Difference Between Controller vs. CFO

Difference Between Controller vs. CFO

Starting a business can be both an exciting and a stressful experience. You undoubtedly experienced the pains and frustrations that come with starting a business, but you will experience a different kind of tension as your business grows. 

If you’ve moved beyond the phase of finding consistent customers, building relationships with suppliers and securing distribution, you will have new problems to overcome. 

One of those problems is understanding and handling the increasingly complex finances of your organization. This frustration always leads to the question: is it better to hire a controller vs. a CFO?

More importantly, what is the difference between a controller vs. a CFO

This is more than a simple difference in language. Knowing the answer to this question is essential for the financial future of your company. 

Role of a Chief Financial Officer (CFO) 

A CFO provides financial leadership for your company. CFOs provide short-term and long-term financial planning, giving founders and CEOs the financial guidance they need. 

They are able to analyze complicated financial data and understand how the company has performed while helping form a vision for where it could go. 

CFOs most often have an accounting and finance background. This gives them the ability to get into the weeds when necessary, but also see the big-picture to discern your company’s financial strengths and weaknesses. They have the vision to play to your strengths while shoring up your weaknesses, making your whole organization stronger. 

Your goals are unique to your business and shouldn’t mirror those of another company simply because they’ve achieved the success you want. A CFO will create Key Performance Indicators (KPIs) that are unique to your company. 

They bring surety to business decisions with their financial wisdom. Hiring a CFO means you will have someone on your team who can work closely to guide you towards the moves you can make right now, and what should be reserved for the future. They will also be able to partner with you to set your company on the path towards that future. 

CFOs achieve this by helping you plan and execute a workforce reduction or turnaround if it’s needed. No one wants to take part in this kind of strategy, but a good CFO can help you minimize loss in every area throughout the process. 

They can also improve your relationships with investors and lenders, giving you the ability to execute on that merger or acquisition that’s been on your mind. Improved relationships will also help you handle any unexpected problems with your bank.

Role of a Controller

A CFO has the ability to understand, interpret and make plans from looking at financial data. A controller has the organization and attention to detail to create the financial report the CFO reads. 

Although these roles work closely, the controller is traditionally removed from the decision making process. 

They have an accounting background which gives them the ability to handle the record-keeping and give timely advice about which accounting software will be the best fit for businesses in different industries. 

These people are experts at leading the accounting process. They manage the team of accountants and bookkeepers, helping them meet deadlines and close out months, periods and years.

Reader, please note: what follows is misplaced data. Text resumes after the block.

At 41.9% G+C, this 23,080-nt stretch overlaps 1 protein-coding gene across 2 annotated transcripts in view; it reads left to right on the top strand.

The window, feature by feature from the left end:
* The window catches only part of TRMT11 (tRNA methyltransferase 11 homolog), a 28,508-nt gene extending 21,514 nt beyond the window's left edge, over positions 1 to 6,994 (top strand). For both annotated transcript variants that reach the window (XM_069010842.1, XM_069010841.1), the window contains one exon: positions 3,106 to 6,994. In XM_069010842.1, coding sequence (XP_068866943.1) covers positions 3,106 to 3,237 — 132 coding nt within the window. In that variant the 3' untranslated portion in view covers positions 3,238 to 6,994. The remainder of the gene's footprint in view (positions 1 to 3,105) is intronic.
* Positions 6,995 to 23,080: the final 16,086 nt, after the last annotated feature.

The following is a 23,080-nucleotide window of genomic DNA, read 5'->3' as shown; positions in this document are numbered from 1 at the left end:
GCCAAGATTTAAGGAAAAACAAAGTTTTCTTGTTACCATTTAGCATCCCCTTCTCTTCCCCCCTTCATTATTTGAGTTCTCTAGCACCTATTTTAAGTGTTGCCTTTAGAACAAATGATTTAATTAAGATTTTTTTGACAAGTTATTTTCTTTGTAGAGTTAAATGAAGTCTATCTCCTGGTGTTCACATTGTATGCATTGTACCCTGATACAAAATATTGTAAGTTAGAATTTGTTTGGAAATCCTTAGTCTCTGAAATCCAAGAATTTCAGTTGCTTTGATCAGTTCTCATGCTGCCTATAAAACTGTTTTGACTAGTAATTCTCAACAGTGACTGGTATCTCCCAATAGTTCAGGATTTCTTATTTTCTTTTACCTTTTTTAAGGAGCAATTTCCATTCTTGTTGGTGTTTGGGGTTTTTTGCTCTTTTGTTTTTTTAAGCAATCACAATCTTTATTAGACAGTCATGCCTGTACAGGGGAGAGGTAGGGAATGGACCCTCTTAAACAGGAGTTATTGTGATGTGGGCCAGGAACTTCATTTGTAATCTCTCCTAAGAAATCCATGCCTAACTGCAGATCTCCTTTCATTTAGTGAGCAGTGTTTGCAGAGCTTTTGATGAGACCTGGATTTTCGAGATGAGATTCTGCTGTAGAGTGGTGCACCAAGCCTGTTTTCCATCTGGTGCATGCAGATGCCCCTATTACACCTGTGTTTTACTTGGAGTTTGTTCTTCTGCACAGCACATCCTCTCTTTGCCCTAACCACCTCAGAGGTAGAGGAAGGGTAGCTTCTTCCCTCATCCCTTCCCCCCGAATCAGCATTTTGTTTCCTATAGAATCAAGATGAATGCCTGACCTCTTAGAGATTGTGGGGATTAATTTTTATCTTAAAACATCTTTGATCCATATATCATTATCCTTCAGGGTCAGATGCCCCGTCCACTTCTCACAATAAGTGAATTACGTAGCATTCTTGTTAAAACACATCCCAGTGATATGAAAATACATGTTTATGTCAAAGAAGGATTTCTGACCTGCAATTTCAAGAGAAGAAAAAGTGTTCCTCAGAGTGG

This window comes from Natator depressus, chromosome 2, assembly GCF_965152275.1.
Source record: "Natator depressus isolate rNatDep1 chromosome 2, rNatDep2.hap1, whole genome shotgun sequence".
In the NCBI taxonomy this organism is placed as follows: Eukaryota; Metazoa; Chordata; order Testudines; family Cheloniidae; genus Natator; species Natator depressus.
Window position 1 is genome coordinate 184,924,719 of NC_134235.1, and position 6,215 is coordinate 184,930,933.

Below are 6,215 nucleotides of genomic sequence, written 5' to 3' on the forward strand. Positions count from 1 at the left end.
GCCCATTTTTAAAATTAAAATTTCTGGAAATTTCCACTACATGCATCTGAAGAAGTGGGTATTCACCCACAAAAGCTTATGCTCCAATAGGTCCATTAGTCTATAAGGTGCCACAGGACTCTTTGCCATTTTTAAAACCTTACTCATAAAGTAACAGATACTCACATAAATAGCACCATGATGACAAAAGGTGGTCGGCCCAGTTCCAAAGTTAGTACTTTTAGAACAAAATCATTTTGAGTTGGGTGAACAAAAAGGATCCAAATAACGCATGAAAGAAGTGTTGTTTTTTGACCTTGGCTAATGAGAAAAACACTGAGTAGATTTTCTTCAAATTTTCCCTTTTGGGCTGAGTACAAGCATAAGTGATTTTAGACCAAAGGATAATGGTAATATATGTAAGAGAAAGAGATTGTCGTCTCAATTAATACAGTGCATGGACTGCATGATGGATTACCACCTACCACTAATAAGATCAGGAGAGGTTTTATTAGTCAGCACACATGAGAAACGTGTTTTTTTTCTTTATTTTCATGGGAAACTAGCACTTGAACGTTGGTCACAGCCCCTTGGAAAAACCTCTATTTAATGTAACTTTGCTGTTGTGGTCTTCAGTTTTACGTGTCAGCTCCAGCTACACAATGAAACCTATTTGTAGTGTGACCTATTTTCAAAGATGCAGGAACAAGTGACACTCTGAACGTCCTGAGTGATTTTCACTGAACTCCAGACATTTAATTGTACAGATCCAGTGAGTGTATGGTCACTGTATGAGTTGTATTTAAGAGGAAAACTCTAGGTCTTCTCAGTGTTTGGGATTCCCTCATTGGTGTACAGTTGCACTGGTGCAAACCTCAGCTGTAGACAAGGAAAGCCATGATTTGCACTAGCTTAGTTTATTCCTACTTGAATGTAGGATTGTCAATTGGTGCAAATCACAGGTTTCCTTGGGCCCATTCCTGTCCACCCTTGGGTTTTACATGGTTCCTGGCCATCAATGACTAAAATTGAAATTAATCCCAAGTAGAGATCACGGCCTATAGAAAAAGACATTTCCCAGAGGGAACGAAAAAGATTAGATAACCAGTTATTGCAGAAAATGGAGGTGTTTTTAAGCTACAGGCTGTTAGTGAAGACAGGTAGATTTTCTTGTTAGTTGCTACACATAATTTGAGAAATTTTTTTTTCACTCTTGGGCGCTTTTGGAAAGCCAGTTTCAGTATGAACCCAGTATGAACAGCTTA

Efficient controllers can even reduce the amount of time it takes to close financial periods through combining leadership and advanced accounting knowledge that your bookkeeper may not have. 

You may have heard the title “comptroller” used to describe the role of a controller. A comptroller is simply a controller who works in a government office. 

Now that you know the difference between a controller and a CFO, you need to determine the feasibility of hiring a CFO vs. a controller.

Make Informed Business Decisions

Put our financial leadership to work at your business with a fractional CFO.

When Do You Need To Hire a Controller or CFO?

The answer to this question depends on the logical next step for your business. A simple way to understand when it’s time for a controller versus a CFO is to look at your company’s finances. 

If you are between $500,000 and $1 million in revenue, you can probably get by with some guidance from your outside CPA. Most businesses aren’t overly complicated at this level. 

However, if you are at or above $5 million, it’s definitely time to consider a full-time or fractional controller or CFO. Your finances have certainly reached a level of complexity by that point that requires a keen financial mind. 

A controller will bring organization to your accounting process. He or she will make sense of the many complexities involved. 

You may already have a solid grasp on your accounting processes on your own, but you need someone who can offer strategic vision. 

By now, you know this requires a CFO. 

This decision also differs from industry to industry. If you are a manufacturing business, you might be able to wait a bit longer to bring in a controller or CFO

But if you offer software-as-a-service (SaaS), then you may need financial oversight and vision much sooner, due to the earlier emergence of complexity in subscription based services.

 

Role of a CFO in Your Company 

If you know you need help in your business and accounting department right now, but you also know you aren’t ready to commit to hiring a full-time role, you should consider a fractional CFO. 

Michigan CFO will join your team on a recurring cadence to help you understand where you are financially and set realistic goals. 

We can also give you even more context on the difference between a controller and a CFO.

Start your journey to an improved financial strategy with experienced financial leadership from a trustworthy partner. Contact us today for more information.

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